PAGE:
What Problems Do Common Periwinkles Cause?


Some plants take the adage "go forth and multiply" entirely too seriously, and common periwinkle (Vinca minor) is one of them. Grown for its tough evergreen foliage that grows happily in shade in U.S. Department of Agriculture plant hardiness zones 4 though 9, common periwinkle also produces spring flowers that look like sapphire stars fallen from the sky. Unfortunately, periwinkle doesn't stay where it is planted for long.

About Common Periwinkle

  • Periwinkle, also called creeping myrtle, is a dream ground cover, with its evergreen foliage spreading fast and furious to create a thick mat. The leaves of this creeper are brilliant, glossy green and rise above the ground on 4- to 8-inch arching stems. The tubular, lavender-blue blossoms arrive in spring in the leaf axils and light up your yard for a solid month. Cultivars bloom more frequently. "Bowles" periwinkle (Vinca minor "Bowles") flowers from early spring through summer in USDA zones 4 through 9. Other cultivars produce violet flowers or variegated foliage.

Growing Common Periwinkle

  • Space periwinkle starter plants 5 feet apart and watch them go. They don't ask for much as long as you provide adequate water. They require a weekly watering and may need more in summer's heat. This evergreen thrives almost anywhere -- dry or moist soil, full sun, partial sun or deep shade. Trim back aging foliage to 4 inches in late winter or early spring to encourage vigorous new growth. To propagate common periwinkle, divide the roots in spring or fall.

Common Periwinkle Problems

  • Periwinkle is not a plant easily bullied by insect pests, diseases or other plants. It tolerates drought and repels deer. Like many plants, it is frequented by leafhoppers, scale insects and aphids, but none of these dampen its growth. Fungi affect common periwinkle, including Phomopsis livella and Pellicularia filamentosa, both of which cause roots to rot and shoot-tips to wilt. Fungi generally thrive in wet, dank conditions and often disappear in the summer as the sun dries foliage. The sole serious disease of common periwinkle is stem blight resulting from the fungus Phoma exigua var. exigua. The resulting dieback can kill the plant.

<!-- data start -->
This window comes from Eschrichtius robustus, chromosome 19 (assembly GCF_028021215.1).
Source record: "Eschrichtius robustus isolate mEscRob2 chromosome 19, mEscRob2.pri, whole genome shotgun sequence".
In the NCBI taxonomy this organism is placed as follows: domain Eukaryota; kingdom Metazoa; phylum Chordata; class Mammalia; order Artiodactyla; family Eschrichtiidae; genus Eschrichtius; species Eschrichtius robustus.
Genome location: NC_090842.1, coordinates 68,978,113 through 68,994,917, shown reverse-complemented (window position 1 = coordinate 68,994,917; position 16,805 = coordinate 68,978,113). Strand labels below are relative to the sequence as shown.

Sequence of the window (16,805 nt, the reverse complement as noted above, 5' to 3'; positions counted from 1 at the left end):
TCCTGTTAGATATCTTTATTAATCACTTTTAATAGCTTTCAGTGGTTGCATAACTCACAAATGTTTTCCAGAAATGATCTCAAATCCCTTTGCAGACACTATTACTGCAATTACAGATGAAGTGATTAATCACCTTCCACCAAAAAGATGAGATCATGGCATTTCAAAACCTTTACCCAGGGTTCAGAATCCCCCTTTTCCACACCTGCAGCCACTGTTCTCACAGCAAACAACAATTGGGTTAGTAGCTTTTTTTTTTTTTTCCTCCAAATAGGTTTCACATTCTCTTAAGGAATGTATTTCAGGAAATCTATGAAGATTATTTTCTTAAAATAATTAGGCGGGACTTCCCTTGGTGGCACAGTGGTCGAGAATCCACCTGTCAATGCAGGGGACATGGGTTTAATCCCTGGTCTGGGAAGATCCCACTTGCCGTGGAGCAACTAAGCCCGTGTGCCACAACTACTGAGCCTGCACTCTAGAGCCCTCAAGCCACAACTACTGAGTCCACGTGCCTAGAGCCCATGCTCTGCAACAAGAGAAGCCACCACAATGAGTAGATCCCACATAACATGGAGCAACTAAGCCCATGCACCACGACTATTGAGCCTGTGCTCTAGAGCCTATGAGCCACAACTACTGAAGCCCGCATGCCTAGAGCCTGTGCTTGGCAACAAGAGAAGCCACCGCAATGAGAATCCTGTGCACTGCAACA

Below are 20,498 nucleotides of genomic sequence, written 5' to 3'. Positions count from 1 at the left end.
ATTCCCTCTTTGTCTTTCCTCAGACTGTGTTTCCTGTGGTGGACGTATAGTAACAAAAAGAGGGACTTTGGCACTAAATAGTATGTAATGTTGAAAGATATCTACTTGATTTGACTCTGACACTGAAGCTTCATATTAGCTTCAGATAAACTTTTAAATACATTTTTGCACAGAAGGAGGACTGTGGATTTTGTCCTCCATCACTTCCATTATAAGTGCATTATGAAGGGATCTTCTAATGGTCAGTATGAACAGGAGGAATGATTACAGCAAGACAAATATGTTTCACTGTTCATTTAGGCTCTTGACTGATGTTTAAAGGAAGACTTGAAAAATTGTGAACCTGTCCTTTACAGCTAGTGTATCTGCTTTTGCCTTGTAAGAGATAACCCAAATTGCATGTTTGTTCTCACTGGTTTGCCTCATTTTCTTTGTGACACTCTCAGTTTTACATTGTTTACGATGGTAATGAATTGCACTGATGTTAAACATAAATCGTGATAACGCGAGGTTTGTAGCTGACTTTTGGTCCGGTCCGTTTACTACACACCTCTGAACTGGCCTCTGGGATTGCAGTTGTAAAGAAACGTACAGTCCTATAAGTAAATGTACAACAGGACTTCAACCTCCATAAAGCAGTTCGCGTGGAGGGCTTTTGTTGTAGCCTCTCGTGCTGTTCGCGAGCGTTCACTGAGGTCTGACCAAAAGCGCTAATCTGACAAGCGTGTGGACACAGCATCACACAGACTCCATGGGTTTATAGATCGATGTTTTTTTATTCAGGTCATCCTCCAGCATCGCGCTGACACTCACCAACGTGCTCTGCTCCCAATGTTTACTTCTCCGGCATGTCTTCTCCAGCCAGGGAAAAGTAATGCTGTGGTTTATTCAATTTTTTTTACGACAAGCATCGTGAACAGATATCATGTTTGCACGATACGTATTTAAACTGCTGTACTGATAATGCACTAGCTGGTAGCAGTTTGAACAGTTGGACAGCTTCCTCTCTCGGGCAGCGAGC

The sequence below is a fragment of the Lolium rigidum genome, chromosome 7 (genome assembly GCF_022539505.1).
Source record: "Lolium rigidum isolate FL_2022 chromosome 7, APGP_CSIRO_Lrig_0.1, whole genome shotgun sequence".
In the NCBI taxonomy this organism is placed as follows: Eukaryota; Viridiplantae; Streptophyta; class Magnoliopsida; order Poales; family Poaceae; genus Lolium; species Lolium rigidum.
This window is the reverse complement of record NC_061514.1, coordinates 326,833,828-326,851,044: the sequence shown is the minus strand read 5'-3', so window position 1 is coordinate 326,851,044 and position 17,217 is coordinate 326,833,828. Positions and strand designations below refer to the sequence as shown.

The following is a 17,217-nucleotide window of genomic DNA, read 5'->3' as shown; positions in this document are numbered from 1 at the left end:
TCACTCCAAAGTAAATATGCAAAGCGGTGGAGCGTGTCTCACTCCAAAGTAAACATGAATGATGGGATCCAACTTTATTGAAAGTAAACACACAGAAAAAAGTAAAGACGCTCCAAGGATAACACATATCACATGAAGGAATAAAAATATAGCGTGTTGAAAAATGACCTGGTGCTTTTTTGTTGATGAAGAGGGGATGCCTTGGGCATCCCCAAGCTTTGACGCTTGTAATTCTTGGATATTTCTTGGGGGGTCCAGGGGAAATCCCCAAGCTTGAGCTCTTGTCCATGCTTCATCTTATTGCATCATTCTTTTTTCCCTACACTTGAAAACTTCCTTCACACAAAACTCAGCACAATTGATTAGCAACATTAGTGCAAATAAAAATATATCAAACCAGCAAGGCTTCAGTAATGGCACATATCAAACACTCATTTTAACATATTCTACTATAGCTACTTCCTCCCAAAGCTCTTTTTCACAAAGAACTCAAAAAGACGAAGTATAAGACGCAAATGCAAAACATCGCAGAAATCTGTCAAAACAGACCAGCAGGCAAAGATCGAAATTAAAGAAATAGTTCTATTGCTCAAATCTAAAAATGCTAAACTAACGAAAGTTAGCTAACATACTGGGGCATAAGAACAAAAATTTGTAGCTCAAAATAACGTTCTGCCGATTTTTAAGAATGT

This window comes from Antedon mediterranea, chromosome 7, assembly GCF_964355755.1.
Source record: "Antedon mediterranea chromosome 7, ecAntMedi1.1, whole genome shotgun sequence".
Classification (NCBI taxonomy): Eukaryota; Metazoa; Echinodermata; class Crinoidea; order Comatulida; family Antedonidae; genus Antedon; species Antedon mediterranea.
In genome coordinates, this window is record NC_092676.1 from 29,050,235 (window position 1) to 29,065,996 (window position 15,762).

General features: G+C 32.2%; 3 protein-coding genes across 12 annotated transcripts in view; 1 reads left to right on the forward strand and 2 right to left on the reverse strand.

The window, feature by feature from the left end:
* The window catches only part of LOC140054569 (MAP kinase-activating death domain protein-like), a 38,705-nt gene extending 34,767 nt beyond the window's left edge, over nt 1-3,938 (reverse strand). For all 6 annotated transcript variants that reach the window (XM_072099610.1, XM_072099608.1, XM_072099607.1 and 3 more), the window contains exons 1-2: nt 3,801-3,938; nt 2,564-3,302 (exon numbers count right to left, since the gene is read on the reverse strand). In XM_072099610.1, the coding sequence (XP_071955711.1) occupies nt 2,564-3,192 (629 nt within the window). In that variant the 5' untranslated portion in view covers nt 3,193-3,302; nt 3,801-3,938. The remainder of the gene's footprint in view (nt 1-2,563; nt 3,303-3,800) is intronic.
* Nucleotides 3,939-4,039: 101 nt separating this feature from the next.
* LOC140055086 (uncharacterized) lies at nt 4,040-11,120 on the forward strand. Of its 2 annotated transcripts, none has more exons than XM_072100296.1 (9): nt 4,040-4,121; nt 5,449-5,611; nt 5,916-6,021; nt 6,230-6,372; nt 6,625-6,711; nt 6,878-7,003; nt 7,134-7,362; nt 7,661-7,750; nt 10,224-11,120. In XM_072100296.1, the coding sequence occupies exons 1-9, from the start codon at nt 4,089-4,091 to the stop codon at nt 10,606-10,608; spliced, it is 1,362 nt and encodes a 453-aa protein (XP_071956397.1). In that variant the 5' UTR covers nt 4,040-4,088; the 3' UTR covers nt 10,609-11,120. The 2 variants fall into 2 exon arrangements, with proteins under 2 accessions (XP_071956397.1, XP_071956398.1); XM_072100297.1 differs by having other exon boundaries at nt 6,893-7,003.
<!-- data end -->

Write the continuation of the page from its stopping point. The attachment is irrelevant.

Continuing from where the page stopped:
• Common periwinkle's wanderlust causes problems for the neighborhood and the country. It is considered an invasive plant in some areas. It is a creeper, forming roots where stems touch the ground. It does not recognize your property limits and spreads aggressively into adjacent yards, lawns and garden areas. It also moves into nearby shady forests, forming extensive mats of ground cover near former plantings at old home sites and cemeteries. The dense cover crowds out native vegetation. The USDA Forest Service recommends manually digging out runners and applying chemicals -- general herbicides such as glyphosate -- in spring.

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